“When he was not busy with cultivating the land on this farm and tilling the crops necessary to the economy of this large family, Clark Dyer labored in his workshop,” says his descendant Ethlene Dyer Jones.
“There he experimented with a flying machine made of lightweight cured river canes and covered with cloth. Drawings on the flyleaves of the family Bible, now in the possession of one of Clark’s great, great grandsons, show how he thought out the engineering technicalities of motion and counter-motion by a series of rotational whirligigs. He built a ramp on the side of the mountain and succeeded in getting his flying machine airborne for a short time.”
My dear children, Herbie, Chedie, and Constance, my mind has been with you every moment since I received Chedie’s letter —that was the 8th—except when I was asleep, and then often dreaming about you. I think there is no one who can so fully understand the extent of your sorrow as myself. I know what […]
“The Western Maryland Hospital, the first institution of its kind in Allegany County, was erected on Baltimore Avenue to minister to the suffering. The building stands there as a monument to the public-spirited women who made the hospital possible. “In 1888, thirty five years ago, a group of Cumberland women, realizing their duty to fellow […]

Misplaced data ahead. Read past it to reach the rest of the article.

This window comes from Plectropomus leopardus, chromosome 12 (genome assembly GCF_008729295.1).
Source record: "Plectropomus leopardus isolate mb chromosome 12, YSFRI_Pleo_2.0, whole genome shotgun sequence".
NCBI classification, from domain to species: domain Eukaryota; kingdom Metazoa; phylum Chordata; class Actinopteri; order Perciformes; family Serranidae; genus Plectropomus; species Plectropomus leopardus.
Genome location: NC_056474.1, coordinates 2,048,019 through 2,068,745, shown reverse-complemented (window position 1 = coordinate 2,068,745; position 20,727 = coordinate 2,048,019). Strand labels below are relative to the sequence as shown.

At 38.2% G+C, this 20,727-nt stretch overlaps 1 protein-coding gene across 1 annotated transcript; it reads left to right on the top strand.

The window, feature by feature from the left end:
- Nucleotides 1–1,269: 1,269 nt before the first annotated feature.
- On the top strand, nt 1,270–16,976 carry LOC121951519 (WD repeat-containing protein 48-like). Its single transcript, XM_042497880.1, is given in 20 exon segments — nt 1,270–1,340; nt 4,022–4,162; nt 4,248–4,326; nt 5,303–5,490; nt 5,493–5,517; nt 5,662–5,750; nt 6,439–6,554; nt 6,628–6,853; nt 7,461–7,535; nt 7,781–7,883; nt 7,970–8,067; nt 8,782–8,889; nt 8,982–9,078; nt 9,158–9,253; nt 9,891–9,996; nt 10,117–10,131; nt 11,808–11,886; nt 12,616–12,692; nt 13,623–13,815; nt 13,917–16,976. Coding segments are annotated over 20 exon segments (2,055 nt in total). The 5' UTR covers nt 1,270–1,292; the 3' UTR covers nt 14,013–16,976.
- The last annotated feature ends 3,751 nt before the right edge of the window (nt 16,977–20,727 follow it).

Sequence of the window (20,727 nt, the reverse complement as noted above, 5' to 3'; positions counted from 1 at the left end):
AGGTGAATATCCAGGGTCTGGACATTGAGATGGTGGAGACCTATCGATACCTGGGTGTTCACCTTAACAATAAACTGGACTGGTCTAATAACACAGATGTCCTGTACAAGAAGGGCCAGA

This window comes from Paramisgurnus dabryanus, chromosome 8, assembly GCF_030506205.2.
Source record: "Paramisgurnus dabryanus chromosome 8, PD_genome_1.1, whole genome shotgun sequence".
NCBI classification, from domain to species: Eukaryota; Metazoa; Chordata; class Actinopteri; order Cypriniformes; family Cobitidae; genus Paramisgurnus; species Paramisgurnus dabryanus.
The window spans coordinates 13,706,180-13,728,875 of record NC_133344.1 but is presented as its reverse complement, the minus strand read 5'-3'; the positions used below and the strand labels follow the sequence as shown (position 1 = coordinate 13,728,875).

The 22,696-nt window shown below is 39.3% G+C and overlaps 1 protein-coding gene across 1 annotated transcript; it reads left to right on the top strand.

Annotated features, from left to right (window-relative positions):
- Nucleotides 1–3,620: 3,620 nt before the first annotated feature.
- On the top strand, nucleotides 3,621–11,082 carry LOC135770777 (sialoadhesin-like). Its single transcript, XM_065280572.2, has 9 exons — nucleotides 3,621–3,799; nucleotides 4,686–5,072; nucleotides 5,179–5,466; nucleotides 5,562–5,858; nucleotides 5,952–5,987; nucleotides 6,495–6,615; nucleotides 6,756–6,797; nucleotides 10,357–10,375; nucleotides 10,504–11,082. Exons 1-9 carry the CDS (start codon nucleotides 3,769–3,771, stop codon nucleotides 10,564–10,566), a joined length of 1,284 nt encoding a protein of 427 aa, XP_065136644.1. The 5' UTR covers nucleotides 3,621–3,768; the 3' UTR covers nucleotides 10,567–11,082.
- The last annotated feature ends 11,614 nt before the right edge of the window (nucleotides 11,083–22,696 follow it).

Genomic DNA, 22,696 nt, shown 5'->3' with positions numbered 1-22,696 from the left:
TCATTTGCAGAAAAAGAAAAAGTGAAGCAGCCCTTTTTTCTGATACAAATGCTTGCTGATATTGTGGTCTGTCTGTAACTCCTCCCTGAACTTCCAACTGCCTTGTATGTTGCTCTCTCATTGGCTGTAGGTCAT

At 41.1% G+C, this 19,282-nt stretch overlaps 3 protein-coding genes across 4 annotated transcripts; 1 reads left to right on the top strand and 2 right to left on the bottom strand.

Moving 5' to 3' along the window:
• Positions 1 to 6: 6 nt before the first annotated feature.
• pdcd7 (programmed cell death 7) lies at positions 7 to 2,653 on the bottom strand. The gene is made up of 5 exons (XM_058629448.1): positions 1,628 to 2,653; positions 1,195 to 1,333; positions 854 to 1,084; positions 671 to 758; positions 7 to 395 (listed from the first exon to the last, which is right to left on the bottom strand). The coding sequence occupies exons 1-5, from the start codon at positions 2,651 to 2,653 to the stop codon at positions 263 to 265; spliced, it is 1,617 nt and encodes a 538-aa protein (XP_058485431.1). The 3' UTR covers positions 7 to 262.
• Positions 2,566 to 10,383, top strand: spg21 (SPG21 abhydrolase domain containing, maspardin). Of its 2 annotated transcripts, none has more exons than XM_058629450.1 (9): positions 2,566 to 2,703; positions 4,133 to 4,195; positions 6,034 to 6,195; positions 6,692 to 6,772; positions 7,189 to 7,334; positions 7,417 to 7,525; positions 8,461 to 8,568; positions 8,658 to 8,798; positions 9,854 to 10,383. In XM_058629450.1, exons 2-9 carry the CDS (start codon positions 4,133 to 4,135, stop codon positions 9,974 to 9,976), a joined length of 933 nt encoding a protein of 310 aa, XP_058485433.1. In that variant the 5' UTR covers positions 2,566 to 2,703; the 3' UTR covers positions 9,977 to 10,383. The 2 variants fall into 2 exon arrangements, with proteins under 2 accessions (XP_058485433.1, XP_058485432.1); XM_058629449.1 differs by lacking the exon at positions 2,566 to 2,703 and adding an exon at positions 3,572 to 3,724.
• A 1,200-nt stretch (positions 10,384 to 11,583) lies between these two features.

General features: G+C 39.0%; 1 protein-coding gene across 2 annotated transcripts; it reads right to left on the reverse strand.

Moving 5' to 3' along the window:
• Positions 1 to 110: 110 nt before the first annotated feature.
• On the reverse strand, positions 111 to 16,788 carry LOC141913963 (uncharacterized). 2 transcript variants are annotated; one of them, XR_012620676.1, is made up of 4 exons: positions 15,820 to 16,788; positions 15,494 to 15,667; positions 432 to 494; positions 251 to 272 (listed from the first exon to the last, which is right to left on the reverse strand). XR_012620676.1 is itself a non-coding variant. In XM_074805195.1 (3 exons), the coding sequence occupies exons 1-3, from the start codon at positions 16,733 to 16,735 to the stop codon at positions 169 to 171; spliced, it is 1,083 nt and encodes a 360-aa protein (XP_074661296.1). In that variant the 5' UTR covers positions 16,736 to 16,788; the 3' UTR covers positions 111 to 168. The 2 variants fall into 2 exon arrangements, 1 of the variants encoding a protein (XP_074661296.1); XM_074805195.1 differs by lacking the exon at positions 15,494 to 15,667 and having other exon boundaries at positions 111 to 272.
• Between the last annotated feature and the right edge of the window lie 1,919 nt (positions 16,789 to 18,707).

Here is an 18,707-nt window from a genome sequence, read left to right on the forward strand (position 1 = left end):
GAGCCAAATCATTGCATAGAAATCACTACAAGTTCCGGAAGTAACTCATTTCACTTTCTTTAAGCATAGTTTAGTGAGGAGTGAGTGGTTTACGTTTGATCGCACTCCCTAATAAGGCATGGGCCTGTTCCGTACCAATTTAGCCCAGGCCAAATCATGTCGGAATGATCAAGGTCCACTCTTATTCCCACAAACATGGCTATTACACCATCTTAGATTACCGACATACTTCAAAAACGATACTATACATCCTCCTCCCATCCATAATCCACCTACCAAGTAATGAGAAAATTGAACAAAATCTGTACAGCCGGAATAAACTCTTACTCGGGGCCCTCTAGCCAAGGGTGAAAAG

Those who never lived in a mountainous country are often surprised at the sight of what we call sleds, slides or sledges, made of the bodies of small trees with crooked ends, turning upward like those of sleigh runners, though much more clumsy and heavy. As these runners wore down they were “shod” by tacking […]
Please welcome guest author Emily Kale. Kale is a writer for the Marketing and Communications Group at The Virginia Bioinformatics Institute, at Virginia Tech. This piece was written for Black History Month and originally appeared in the Roanoke Times on February 22. It is reprinted here with permission. Nothing in life is arbitrary. That’s […]